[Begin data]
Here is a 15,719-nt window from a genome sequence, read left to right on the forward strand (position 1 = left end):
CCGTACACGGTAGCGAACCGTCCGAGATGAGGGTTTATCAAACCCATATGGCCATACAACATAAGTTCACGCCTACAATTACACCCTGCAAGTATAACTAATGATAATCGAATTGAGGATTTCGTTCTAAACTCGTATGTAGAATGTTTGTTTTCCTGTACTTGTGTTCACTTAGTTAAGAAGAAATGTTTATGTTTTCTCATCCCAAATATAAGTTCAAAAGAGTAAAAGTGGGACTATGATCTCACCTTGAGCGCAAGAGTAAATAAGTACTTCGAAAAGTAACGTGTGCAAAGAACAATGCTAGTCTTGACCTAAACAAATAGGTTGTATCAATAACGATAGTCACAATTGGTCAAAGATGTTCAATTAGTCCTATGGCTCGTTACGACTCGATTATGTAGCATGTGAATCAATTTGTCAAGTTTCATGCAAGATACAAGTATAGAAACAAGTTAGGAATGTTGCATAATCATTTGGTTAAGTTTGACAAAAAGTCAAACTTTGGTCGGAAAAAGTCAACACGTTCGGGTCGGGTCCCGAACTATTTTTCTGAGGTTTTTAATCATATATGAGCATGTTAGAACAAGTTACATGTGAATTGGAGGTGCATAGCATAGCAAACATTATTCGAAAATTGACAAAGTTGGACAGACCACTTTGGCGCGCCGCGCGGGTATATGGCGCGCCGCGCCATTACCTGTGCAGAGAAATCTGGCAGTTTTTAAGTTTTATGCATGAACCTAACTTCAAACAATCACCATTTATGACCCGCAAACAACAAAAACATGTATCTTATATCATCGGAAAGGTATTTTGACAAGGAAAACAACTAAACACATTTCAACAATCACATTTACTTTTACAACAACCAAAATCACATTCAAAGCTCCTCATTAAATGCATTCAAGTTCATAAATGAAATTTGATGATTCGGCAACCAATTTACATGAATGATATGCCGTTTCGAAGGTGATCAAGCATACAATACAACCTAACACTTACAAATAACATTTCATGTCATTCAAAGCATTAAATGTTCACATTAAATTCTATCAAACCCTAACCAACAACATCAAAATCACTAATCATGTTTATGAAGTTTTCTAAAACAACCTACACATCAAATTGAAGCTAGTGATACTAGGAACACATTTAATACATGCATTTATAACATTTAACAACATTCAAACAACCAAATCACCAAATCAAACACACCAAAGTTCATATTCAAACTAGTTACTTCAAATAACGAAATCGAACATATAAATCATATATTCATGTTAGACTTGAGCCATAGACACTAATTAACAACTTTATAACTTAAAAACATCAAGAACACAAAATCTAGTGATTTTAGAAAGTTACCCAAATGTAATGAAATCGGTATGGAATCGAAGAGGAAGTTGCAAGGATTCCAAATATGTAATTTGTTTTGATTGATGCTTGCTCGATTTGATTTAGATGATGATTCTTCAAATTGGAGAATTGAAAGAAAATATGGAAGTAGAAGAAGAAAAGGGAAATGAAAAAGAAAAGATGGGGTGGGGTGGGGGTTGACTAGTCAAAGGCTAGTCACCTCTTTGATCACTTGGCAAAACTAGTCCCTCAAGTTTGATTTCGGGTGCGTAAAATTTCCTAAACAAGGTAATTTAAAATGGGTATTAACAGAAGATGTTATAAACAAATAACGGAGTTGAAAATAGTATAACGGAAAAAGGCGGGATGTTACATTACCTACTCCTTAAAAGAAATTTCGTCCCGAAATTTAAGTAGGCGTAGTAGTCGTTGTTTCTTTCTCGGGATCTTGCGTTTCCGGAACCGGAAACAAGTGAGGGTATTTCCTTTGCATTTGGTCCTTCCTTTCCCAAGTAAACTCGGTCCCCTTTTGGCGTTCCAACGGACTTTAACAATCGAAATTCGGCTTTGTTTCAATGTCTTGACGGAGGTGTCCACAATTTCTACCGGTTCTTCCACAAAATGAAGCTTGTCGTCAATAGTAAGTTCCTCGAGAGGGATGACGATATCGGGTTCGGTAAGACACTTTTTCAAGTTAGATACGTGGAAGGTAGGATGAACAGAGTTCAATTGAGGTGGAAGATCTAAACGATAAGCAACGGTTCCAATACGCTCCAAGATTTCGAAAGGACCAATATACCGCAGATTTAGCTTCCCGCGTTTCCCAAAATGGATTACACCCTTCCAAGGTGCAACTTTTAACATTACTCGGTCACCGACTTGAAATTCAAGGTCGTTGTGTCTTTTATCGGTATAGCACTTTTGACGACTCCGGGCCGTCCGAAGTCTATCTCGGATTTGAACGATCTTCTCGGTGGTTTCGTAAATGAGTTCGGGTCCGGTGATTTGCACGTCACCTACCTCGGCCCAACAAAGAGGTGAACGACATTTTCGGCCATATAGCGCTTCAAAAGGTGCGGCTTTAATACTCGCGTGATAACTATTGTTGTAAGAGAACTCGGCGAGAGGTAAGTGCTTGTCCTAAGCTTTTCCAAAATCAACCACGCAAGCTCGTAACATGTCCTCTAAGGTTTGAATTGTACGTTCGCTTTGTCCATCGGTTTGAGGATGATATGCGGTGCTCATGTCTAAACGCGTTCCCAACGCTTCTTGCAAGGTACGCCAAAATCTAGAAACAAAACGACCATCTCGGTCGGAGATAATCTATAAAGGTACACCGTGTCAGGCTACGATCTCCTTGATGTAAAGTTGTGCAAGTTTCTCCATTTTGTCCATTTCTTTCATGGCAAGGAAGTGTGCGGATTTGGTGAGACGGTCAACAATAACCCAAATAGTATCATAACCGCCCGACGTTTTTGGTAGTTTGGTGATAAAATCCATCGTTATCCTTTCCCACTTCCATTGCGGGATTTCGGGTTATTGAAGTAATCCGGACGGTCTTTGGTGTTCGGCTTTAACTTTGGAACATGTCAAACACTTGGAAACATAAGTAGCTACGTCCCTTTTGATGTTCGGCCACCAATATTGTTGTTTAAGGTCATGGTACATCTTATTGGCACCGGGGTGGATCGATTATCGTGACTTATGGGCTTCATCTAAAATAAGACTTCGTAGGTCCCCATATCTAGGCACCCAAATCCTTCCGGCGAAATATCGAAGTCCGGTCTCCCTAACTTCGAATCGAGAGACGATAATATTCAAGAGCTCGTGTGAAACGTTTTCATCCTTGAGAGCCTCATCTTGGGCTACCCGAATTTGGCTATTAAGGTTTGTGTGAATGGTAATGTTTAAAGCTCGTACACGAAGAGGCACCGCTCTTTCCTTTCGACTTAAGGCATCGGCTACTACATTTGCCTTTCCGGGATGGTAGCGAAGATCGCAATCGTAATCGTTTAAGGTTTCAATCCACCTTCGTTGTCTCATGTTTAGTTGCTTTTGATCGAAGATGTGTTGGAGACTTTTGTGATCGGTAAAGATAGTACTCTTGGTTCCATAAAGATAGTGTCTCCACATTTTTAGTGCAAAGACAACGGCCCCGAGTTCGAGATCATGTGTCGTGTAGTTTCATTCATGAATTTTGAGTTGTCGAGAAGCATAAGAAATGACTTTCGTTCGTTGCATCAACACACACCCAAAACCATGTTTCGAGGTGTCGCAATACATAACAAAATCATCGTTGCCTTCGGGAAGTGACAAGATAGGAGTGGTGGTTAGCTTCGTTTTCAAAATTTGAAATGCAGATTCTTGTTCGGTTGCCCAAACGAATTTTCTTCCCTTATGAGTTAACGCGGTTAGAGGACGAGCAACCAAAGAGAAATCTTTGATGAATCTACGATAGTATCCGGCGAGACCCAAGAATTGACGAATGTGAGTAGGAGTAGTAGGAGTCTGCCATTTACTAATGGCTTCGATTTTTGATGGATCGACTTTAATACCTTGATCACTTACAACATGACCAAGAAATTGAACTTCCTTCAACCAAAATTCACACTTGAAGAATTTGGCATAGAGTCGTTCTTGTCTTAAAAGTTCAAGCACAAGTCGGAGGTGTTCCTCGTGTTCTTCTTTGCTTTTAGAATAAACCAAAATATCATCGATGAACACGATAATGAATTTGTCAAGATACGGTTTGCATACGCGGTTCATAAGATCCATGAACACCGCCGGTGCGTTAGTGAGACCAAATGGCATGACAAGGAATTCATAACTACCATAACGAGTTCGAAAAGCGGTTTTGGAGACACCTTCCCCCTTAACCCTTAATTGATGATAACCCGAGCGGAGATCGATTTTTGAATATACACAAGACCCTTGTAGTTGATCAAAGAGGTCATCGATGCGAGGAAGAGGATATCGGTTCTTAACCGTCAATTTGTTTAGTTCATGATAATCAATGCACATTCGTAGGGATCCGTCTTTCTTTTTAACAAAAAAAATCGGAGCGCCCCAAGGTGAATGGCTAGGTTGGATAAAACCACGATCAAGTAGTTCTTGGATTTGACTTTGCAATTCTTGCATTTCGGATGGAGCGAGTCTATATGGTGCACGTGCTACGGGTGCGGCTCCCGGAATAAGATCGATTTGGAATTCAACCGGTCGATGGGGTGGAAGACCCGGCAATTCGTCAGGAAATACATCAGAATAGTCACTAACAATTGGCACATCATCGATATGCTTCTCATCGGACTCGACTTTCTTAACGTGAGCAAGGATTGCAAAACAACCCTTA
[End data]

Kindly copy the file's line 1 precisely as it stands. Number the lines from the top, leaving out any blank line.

Here is a 15,719-nt window from a genome sequence, read left to right on the forward strand (position 1 = left end):